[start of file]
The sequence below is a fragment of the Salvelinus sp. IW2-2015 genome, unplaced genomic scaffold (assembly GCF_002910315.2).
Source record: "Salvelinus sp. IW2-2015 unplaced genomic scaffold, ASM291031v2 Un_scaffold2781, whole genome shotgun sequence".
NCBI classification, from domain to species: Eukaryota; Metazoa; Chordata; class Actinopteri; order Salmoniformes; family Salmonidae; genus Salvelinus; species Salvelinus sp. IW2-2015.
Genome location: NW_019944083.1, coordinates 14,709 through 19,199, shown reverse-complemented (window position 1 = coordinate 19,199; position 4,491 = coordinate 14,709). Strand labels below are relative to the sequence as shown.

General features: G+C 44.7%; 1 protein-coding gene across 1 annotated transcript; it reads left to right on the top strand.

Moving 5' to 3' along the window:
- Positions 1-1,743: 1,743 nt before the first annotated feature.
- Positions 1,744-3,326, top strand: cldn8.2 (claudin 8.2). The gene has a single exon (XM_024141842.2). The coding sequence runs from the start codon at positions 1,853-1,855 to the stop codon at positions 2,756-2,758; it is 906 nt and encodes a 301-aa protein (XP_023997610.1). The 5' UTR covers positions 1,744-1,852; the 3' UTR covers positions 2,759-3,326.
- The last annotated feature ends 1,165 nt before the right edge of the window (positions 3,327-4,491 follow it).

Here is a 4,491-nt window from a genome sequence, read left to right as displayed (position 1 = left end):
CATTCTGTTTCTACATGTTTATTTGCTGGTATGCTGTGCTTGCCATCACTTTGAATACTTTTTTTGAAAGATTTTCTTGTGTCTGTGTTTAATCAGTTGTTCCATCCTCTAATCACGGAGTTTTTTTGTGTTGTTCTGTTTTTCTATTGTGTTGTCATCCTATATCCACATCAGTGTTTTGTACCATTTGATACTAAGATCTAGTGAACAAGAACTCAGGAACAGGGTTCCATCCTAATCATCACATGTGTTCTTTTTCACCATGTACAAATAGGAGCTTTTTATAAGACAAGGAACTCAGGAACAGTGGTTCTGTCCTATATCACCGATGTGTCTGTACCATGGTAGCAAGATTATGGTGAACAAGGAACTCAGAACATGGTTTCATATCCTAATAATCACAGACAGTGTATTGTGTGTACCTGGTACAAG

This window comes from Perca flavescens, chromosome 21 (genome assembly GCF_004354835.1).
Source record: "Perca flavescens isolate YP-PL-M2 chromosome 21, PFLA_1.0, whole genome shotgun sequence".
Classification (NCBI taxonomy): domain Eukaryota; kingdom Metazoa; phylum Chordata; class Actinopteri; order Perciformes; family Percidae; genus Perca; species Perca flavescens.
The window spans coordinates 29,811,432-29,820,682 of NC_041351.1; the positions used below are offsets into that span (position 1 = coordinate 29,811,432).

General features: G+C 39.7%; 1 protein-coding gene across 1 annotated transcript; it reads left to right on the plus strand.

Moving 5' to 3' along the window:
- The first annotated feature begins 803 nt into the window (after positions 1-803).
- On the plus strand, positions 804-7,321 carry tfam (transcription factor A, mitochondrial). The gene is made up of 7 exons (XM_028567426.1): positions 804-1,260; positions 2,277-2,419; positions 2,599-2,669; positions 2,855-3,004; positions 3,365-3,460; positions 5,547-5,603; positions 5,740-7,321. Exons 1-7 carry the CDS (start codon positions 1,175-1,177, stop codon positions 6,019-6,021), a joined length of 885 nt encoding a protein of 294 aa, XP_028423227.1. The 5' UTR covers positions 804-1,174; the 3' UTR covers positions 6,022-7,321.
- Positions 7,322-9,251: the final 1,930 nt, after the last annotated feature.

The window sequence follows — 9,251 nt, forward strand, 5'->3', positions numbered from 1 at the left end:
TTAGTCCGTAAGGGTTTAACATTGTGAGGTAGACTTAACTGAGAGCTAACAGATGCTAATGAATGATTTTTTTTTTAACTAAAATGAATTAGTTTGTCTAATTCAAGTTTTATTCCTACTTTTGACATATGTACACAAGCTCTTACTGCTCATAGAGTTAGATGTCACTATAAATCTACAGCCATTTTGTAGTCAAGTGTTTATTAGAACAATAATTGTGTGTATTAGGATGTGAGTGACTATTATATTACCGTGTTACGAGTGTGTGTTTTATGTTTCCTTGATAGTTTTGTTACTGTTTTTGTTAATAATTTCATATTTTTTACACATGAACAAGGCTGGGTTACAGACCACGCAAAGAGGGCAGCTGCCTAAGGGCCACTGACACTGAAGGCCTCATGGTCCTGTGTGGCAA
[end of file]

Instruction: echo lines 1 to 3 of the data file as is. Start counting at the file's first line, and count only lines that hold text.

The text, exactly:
The sequence below is a fragment of the Salvelinus sp. IW2-2015 genome, unplaced genomic scaffold (assembly GCF_002910315.2).
Source record: "Salvelinus sp. IW2-2015 unplaced genomic scaffold, ASM291031v2 Un_scaffold2781, whole genome shotgun sequence".
NCBI classification, from domain to species: Eukaryota; Metazoa; Chordata; class Actinopteri; order Salmoniformes; family Salmonidae; genus Salvelinus; species Salvelinus sp. IW2-2015.